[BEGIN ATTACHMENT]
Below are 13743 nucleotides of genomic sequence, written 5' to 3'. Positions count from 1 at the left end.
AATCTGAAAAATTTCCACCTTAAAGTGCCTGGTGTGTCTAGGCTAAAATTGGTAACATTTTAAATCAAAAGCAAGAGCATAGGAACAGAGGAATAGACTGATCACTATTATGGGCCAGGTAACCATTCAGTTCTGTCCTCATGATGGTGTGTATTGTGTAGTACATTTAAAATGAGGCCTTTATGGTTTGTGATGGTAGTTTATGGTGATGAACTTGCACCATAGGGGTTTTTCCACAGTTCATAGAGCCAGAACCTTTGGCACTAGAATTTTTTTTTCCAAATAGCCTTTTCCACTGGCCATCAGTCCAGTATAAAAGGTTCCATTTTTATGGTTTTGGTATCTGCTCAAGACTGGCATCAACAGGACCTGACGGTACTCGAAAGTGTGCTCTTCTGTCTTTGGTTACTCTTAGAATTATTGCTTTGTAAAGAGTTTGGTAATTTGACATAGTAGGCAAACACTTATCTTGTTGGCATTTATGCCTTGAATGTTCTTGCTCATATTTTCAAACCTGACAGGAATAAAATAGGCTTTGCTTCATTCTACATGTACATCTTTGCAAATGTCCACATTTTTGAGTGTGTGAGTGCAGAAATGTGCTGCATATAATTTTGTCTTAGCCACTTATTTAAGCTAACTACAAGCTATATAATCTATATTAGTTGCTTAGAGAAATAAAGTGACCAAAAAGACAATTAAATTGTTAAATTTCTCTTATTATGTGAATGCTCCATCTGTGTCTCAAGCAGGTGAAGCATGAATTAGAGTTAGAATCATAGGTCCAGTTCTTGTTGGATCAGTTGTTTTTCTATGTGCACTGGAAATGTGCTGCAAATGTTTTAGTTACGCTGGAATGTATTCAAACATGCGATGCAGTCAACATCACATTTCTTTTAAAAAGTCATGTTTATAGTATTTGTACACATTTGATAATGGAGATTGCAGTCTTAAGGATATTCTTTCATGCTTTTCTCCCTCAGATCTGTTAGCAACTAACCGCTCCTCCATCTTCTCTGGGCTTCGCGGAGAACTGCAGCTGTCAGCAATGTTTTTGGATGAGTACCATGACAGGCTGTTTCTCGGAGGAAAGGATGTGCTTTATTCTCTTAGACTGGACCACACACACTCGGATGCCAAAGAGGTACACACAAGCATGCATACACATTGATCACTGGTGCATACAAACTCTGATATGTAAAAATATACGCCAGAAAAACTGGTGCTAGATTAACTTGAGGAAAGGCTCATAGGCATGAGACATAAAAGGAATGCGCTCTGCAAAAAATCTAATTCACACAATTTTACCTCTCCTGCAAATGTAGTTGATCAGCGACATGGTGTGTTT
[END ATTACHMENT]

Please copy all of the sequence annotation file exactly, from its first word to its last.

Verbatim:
Below are 13743 nucleotides of genomic sequence, written 5' to 3'. Positions count from 1 at the left end.
AATCTGAAAAATTTCCACCTTAAAGTGCCTGGTGTGTCTAGGCTAAAATTGGTAACATTTTAAATCAAAAGCAAGAGCATAGGAACAGAGGAATAGACTGATCACTATTATGGGCCAGGTAACCATTCAGTTCTGTCCTCATGATGGTGTGTATTGTGTAGTACATTTAAAATGAGGCCTTTATGGTTTGTGATGGTAGTTTATGGTGATGAACTTGCACCATAGGGGTTTTTCCACAGTTCATAGAGCCAGAACCTTTGGCACTAGAATTTTTTTTTCCAAATAGCCTTTTCCACTGGCCATCAGTCCAGTATAAAAGGTTCCATTTTTATGGTTTTGGTATCTGCTCAAGACTGGCATCAACAGGACCTGACGGTACTCGAAAGTGTGCTCTTCTGTCTTTGGTTACTCTTAGAATTATTGCTTTGTAAAGAGTTTGGTAATTTGACATAGTAGGCAAACACTTATCTTGTTGGCATTTATGCCTTGAATGTTCTTGCTCATATTTTCAAACCTGACAGGAATAAAATAGGCTTTGCTTCATTCTACATGTACATCTTTGCAAATGTCCACATTTTTGAGTGTGTGAGTGCAGAAATGTGCTGCATATAATTTTGTCTTAGCCACTTATTTAAGCTAACTACAAGCTATATAATCTATATTAGTTGCTTAGAGAAATAAAGTGACCAAAAAGACAATTAAATTGTTAAATTTCTCTTATTATGTGAATGCTCCATCTGTGTCTCAAGCAGGTGAAGCATGAATTAGAGTTAGAATCATAGGTCCAGTTCTTGTTGGATCAGTTGTTTTTCTATGTGCACTGGAAATGTGCTGCAAATGTTTTAGTTACGCTGGAATGTATTCAAACATGCGATGCAGTCAACATCACATTTCTTTTAAAAAGTCATGTTTATAGTATTTGTACACATTTGATAATGGAGATTGCAGTCTTAAGGATATTCTTTCATGCTTTTCTCCCTCAGATCTGTTAGCAACTAACCGCTCCTCCATCTTCTCTGGGCTTCGCGGAGAACTGCAGCTGTCAGCAATGTTTTTGGATGAGTACCATGACAGGCTGTTTCTCGGAGGAAAGGATGTGCTTTATTCTCTTAGACTGGACCACACACACTCGGATGCCAAAGAGGTACACACAAGCATGCATACACATTGATCACTGGTGCATACAAACTCTGATATGTAAAAATATACGCCAGAAAAACTGGTGCTAGATTAACTTGAGGAAAGGCTCATAGGCATGAGACATAAAAGGAATGCGCTCTGCAAAAAATCTAATTCACACAATTTTACCTCTCCTGCAAATGTAGTTGATCAGCGACATGGTGTGTTT